[Today is halfway through National Novel Writing Month! So hopefully I’m near or have surpassed the 25,000-word mark at this point on my novel. As I’ve explained before, I’ve prewritten my blogs during November so as to focus on my writing.]
Thanksgiving is just around the corner so I wanted to tell how we approach the holiday. I didn’t used to care for Thanksgiving that much; the holiday always felt over-stuffed with food, people, and television – more excess than enjoyment. Our efforts to have a more relaxed holiday have become a lot easier since we started hosting the Thanksgiving feast ourselves, with a much lower-key festivity focused just on our own family. Our morning typically starts out with the children going outside to find the perfect Thanksgiving branch. We set this upright in a vase weighted with stones and marbles and then settle in to watch the Macy’s Thanksgiving Day parade, with construction paper, scissors, and thread at hand.
Each of us cuts leaf shapes out of the construction paper and writes on each leaf things for which we are grateful: each other, the food we will share, the house we live in, the love and peace we know, our good health. We use thread and tape to attach the leaves to the Thanksgiving branch. Casually, we begin preparing our food; since we have a completely vegetarian feast and separate out the bulk of the desserts for the following day, there is no need to rise early for frantic cooking. Continue reading
[Happy November! It’s the first day of National Novel Writing Month, popularly referred to as NaNoWriMo. As I plan to participate in the awesome craziness of writing a 50,000-word novel in 30 days, I have prewritten my blogs for November and loaded them to automatically post on the appropriate days. So they are not as immediately relevant to my life as prior blogs have been; however, they are just as true reflections. Enjoy and if you’re a fellow Wrimo – happy noveling!]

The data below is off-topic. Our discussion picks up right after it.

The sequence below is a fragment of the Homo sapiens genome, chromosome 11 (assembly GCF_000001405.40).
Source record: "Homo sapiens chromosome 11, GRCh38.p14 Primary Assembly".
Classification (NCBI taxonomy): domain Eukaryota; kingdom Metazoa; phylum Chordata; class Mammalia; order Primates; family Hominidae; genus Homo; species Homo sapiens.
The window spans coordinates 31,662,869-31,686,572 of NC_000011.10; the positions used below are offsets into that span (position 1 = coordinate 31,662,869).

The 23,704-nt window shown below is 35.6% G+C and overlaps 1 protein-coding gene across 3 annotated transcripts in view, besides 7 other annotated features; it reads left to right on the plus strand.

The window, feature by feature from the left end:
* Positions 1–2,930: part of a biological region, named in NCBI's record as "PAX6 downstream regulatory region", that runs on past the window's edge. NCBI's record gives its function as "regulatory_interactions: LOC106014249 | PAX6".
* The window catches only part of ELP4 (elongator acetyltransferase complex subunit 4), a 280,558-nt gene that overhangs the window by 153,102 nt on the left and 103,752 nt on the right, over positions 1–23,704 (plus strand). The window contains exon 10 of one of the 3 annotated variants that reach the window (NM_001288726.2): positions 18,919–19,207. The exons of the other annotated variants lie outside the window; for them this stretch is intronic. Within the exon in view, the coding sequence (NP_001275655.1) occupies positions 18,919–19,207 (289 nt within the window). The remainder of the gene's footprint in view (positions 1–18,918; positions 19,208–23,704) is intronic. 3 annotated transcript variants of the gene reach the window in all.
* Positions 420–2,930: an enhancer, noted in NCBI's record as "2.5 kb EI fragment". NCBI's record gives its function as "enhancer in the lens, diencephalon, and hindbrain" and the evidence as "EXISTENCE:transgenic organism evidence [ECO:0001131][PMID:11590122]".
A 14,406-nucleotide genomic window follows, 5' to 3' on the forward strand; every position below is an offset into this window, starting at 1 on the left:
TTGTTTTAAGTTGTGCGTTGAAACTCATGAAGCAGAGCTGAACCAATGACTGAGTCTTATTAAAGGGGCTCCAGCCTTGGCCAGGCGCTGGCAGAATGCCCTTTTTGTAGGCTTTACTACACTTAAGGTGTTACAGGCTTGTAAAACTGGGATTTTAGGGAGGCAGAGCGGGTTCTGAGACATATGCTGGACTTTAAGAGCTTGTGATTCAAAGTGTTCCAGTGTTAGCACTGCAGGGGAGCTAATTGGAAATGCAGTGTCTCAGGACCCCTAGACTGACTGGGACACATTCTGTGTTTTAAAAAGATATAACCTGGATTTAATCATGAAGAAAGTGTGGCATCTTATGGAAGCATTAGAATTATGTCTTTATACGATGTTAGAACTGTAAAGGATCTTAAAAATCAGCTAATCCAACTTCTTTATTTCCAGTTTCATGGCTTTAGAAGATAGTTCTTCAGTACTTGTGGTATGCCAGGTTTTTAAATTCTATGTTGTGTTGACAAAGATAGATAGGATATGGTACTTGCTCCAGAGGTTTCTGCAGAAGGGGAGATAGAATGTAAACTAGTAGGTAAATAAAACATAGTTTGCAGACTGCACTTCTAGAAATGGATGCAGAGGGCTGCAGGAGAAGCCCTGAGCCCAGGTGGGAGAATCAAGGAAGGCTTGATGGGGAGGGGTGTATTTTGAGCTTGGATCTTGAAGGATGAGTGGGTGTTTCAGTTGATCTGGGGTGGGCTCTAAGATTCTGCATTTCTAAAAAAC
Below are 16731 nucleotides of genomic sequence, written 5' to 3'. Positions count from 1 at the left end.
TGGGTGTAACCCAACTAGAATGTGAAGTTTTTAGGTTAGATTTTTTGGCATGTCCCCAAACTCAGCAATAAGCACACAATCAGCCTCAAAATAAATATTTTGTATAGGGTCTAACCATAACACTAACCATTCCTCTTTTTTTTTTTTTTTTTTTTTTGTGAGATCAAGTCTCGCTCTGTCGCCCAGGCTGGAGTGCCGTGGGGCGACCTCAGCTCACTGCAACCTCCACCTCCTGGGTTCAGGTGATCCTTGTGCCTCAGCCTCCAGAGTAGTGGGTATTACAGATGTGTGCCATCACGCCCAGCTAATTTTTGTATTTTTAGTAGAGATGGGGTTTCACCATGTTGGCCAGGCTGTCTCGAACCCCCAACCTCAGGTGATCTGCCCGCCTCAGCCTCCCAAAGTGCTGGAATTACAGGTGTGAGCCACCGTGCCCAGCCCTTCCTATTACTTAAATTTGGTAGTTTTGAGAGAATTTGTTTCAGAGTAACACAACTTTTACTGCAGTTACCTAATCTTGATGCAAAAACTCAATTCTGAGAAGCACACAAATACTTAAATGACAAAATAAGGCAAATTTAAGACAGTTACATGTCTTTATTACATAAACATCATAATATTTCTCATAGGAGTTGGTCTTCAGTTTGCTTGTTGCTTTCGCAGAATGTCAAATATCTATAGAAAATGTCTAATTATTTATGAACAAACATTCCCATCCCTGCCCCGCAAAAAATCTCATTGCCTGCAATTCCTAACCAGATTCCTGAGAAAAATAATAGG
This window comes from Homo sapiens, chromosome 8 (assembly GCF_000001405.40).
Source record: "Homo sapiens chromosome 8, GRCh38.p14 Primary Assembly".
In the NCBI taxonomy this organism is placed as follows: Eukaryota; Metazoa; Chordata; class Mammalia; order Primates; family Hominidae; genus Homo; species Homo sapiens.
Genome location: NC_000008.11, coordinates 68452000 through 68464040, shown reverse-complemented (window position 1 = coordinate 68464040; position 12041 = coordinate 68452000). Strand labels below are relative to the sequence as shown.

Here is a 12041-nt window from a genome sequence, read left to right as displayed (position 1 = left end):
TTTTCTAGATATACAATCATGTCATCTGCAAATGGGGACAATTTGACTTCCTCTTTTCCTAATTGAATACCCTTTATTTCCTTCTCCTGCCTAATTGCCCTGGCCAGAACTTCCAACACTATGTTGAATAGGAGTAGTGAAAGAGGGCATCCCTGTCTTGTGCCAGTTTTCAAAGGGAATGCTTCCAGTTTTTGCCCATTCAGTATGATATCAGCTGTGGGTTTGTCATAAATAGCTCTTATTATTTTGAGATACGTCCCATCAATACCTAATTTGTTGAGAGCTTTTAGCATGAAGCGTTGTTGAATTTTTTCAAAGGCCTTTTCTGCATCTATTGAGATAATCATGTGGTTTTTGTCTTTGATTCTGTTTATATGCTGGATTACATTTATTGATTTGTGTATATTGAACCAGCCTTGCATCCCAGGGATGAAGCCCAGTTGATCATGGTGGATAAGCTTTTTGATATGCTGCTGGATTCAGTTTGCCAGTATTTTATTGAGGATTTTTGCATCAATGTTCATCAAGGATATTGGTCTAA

With the arrival of colder weather and the typical interpretation of Thanksgiving and Christmas as feasts, November always seems to me to begin a winter season that resolves around food. Therefore I will be diverging this month from the spiritual into some discussions about food. Of course, everything is interconnected, so there is actually a great deal of the spiritual in food.
One of my favorite cookbooks is More-with-Less. It is not a fancy cookbook; it’s certainly not as exciting as any of those written by Isa Chandra Moskowitz. But when our kids move out, I will be giving each of them their very own copy of the More-with-Less Cookbook, something my son has already asked for because he’s leaned to do a lot of cooking from that unassuming little book, filled with Mennonite simplicity and big-family efficiency. The book offers more than just a wonderful homemade alternative to Bisquick, which can be used to make the very best pancakes and biscuits, more than just filling casseroles and stews. It contains quite a lot of thought-provoking text about how we can make our diets more reflective of the world reality, which is that most people live in state of not having enough to meet their needs. Its sister books, Extending the Table and Simply in Season, continue that conversation with advice on how we can bend our diets to match the realities of the natural cycle, rather than bending the entire world to meet our every culinary whim. Continue reading